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December 1, 1962

Negative Results

JAMA. 1962;182(9):937. doi:10.1001/jama.1962.03050480043010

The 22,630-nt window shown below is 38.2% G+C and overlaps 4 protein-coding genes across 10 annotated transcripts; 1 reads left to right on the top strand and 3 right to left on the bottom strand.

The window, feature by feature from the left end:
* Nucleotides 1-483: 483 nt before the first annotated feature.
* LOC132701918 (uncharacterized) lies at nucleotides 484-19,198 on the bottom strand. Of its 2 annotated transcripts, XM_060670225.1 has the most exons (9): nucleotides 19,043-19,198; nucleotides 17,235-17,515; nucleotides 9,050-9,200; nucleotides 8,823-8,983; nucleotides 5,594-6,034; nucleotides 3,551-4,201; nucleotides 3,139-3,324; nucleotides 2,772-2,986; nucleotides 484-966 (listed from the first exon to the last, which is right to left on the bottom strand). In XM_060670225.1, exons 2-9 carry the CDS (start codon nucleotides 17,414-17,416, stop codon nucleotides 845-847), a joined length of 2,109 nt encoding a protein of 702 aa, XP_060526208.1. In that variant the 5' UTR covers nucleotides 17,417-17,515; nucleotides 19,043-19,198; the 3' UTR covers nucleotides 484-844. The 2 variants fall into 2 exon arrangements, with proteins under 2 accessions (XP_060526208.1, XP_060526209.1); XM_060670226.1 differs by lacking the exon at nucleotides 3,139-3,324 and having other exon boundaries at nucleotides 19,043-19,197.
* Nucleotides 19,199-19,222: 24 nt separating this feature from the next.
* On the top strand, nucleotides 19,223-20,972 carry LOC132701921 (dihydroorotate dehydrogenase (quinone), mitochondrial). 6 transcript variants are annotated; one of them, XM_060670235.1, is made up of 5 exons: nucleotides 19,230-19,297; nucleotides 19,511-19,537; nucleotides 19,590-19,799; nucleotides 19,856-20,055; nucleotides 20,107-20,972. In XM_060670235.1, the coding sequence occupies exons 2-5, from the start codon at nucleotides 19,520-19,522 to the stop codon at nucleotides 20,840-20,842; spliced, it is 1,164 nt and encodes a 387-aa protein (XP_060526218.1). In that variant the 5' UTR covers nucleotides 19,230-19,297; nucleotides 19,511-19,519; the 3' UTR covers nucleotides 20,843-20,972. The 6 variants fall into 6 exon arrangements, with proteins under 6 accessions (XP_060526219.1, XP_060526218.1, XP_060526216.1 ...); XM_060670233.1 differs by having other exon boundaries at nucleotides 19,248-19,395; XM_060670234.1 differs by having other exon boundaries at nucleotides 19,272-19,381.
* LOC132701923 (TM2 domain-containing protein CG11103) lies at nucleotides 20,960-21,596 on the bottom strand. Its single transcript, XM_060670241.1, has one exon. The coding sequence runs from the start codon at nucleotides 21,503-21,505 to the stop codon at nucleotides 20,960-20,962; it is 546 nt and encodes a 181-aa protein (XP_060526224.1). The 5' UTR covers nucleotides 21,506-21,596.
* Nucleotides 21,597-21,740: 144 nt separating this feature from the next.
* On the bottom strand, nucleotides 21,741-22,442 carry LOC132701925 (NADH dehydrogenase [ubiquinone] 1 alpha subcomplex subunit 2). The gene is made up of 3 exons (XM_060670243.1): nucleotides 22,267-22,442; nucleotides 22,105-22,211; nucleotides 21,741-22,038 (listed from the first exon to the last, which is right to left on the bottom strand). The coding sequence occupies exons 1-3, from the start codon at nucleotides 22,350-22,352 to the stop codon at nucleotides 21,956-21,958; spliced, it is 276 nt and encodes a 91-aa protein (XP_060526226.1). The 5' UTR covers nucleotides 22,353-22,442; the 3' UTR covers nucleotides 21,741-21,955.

Its Effect on Learning in Epileptic Children  Irwin Wapner, EdD, Don L. Thurston, MD, and Jean Holowach, MD, St. LouisTHE INTELLIGENCE of epileptics has been reported on by a number of authors, but their learning ability has not been adequately investigated. The present study was designed to observe changes in learning behavior and intellect when phenobarbital was initially introduced.Lennox1 reporting on the mental progress of epileptic patients on a variety of medications, including phenobarbital, bromides, and patent medicines, indicated that the group taking phenobarbital showed the greatest progress. He did not attribute this improvement directly to the phenobarbital, but rather to the diminution of seizures. Somerfeld-Ziskind and Ziskind2 reported that phenobarbital had no detrimental effect on the intellect of their experimental group and actually reported a slight increase in I.Q. among the younger subjects during the first year of medication. Barnes and Fetterman3 report